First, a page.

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How Long Will Strong Short-Term Oil Demand Growth be Sustained?

18 April 2018 Spencer Welch Eleanor Budds

Electric vehicles (EVs) dominated mainstream news in 2017. From the launch of Tesla's Model 3 in July, to China's and India's proposals to create combustion engine-free cities, headlines sparked increased speculation about peak oil demand, with Shell CEO Ben van Beurden suggesting that this could be as soon as the late-2020s.

However, talk of the end of the oil age is at odds with the current upward trajectory of demand. Current oil demand growth is matching the China-fueled global commodity supercycle of 2003-07. Over the last five years refined product demand growth has averaged 1.2 MMb/d, while total global oil liquids demand growth (which includes natural gas liquids from crude and natural gas production) has averaged 1.6 MMb/d over the same period (see Figure 1).

Figure 1: Global liquids demand growth

So, although EVs undoubtedly have the potential to disrupt the energy and automotive sectors in the longer term, they currently make up around 1.5-2.0% of total global vehicle sales and account for less than 0.5% of the global vehicle fleet; their influence on the market in the short term is thus limited.

Although current demand growth is aping the gains made during the commodity supercycle, the drivers of growth and composition of that growth are quite different. Understanding the differences between the cycles can help us anticipate how long the current cycle might last and how material-and durable-the gains made might be.

Essentially, IHS Markit sees some key differences between the current cycle and the commodity supercycle. Firstly, the demand growth is broader based now than it was during the commodity supercycle, with OECD countries and NGLs both accounting for a much larger portion of growth. Secondly, the supply-side and refining constraints that ultimately put the brakes on demand growth in the previous cycle are not present today. Supply is abundant and the refining sector has sufficient spare capacity to meet the demand increase. Without the constraints that ended the previous surge in growth, understanding the current demand-side growth drivers is key to predicting the longevity of the current oil demand surge.

The question now is: how long will this growth last? Will ongoing economic growth and low, stable oil prices continue to support demand into the medium term? Or will OECD demand growth be short-lived as oil prices start returning to higher levels, fuel economy improves, EV penetration grows. Furthermore, for how long will NGLs provide unusually high support to oil demand growth? The drivers of oil demand are part of a sensitive balance (see Figure 2).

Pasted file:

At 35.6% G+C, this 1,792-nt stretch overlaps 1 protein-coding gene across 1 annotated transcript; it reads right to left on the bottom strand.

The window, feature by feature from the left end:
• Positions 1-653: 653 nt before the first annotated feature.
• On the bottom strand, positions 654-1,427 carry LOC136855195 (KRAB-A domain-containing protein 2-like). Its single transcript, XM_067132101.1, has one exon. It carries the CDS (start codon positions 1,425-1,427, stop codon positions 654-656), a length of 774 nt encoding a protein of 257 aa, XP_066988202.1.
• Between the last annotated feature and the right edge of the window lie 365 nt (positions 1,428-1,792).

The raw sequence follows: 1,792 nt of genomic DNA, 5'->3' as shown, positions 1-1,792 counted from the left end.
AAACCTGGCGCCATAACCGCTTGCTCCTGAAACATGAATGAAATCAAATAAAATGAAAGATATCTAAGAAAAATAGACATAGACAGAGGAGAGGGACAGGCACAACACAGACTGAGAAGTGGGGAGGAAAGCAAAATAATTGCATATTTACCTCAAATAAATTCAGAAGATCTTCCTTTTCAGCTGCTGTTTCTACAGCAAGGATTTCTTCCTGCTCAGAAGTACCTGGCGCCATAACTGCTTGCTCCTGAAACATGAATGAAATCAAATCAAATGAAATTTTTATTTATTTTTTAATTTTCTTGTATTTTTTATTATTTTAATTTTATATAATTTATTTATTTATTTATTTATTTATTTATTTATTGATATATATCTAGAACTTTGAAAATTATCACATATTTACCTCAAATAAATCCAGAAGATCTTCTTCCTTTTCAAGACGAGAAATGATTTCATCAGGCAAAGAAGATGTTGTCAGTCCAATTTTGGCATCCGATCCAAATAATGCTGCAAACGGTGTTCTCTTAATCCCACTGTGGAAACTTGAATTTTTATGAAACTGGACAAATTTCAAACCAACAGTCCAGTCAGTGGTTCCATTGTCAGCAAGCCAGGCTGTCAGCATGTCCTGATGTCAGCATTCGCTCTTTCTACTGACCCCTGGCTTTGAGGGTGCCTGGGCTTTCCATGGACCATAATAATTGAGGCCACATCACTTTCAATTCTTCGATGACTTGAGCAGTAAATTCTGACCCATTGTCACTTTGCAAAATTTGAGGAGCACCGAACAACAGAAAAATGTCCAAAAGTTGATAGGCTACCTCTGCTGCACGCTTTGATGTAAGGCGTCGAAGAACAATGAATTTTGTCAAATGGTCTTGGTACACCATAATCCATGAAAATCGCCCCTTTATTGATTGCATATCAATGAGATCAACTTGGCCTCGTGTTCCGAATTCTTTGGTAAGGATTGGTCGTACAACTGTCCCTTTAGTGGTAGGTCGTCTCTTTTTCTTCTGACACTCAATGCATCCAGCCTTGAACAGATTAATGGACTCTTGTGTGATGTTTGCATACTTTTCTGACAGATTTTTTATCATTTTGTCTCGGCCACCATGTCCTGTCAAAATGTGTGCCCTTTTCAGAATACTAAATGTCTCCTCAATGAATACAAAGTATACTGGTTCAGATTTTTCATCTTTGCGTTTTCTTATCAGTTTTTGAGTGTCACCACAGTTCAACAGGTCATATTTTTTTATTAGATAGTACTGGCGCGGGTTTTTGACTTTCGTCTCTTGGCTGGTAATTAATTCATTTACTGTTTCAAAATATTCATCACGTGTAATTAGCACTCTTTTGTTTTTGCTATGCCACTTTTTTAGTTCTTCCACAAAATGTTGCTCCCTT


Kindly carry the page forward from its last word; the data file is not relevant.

Figure 2: Oil demand growth driver balance

Looking forward, we expect a continued reduction in energy intensity to gradually offset the factors currently supporting demand growth. Several growth drivers, notably in EVs and fossil fuel regulation, have developed rapidly in the past year and are likely to continue to do so over 2018-19.

For example, with a fleet turnover time of about 12 years, even if diesel loses significant ground to gasoline and hybrid/EVs in new car sales, it will take several years for the overall fleet structure to change significantly. Thus, the erosion of diesel demand will be gradual.

This year will bring greater clarity to how quickly certain drivers will affect demand and answer questions such as: how far reaching will regulatory changes be? How soon will they be enacted? For how long will EV incentives support the market, and what will happen to sales when they stop? How soon will the commercial sector embrace change and reduce its reliance on diesel?

Looking further ahead, we expect refined product demand growth to start easing back toward 1 MMb/d per year, principally because of continually improving vehicle efficiency, progressively supported by increasing EV and hybrid vehicle sales. Vehicle efficiency improvements will be more influential on oil demand than fuel substitution over the next 10 years.

The period of strong oil demand growth from the commodity supercycle of 2003-07 was ended by the 2008 global recession. The current cycle of strong oil demand growth is more likely to gradually ease than to crash, providing ongoing short-term support for global refining margins.

This blog is a summary of a detailed report published on the IHS Markit Refining and Marketing service, to learn more please contact the authors.

Visit Refining & Marketing to find out more.

Spencer Welch is Director, Oil Markets and Downstream in IHS Markit based in London
Eleanor Budds is a Principal Analyst, Oil Markets and Downstream in IHS Markit based in Paris

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